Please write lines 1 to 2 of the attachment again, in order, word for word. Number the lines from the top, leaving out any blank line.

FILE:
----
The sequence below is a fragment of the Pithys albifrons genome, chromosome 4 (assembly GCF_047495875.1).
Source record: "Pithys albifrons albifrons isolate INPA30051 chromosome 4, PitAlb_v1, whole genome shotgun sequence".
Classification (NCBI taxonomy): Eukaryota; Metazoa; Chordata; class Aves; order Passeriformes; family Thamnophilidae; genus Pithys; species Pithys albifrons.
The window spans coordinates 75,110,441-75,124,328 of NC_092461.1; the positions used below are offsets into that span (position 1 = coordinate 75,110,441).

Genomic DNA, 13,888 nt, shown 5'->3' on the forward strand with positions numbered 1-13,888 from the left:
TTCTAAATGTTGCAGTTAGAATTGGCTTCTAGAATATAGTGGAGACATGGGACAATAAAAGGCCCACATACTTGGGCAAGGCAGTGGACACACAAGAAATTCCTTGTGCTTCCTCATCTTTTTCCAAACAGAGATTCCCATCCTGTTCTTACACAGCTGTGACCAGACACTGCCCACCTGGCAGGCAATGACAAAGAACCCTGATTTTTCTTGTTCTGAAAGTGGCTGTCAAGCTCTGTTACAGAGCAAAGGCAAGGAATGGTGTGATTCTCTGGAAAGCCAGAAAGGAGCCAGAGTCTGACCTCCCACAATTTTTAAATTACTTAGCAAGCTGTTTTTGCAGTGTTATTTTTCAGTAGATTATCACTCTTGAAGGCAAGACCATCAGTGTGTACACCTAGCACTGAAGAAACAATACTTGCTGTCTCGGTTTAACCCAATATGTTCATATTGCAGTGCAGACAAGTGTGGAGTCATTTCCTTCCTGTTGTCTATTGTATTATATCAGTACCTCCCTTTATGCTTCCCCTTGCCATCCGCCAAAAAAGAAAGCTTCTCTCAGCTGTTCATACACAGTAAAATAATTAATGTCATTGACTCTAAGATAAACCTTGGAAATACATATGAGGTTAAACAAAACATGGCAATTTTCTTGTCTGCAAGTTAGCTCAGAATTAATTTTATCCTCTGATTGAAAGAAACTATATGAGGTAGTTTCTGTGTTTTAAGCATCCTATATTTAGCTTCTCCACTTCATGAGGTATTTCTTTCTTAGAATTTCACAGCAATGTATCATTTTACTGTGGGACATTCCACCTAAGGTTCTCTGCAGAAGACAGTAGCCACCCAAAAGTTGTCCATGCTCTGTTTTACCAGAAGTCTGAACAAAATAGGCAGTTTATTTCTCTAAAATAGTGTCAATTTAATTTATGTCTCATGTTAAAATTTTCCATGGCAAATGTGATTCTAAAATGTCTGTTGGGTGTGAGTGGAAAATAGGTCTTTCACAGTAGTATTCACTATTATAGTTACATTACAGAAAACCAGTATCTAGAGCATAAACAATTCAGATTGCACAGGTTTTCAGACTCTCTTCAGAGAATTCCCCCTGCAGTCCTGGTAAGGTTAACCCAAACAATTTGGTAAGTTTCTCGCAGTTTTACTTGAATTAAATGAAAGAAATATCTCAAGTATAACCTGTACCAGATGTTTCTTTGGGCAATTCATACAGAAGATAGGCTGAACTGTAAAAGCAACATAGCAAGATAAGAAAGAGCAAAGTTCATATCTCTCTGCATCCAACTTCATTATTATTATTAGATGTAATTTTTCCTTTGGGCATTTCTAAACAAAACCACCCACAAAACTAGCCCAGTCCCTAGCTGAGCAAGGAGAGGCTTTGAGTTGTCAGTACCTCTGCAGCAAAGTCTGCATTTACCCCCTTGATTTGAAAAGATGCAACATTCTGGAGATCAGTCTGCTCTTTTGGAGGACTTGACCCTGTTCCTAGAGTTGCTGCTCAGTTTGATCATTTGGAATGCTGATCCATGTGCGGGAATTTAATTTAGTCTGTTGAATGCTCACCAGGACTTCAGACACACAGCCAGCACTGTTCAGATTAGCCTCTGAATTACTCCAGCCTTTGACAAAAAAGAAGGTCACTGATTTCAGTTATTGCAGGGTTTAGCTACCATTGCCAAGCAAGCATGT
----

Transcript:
The sequence below is a fragment of the Pithys albifrons genome, chromosome 4 (assembly GCF_047495875.1).
Source record: "Pithys albifrons albifrons isolate INPA30051 chromosome 4, PitAlb_v1, whole genome shotgun sequence".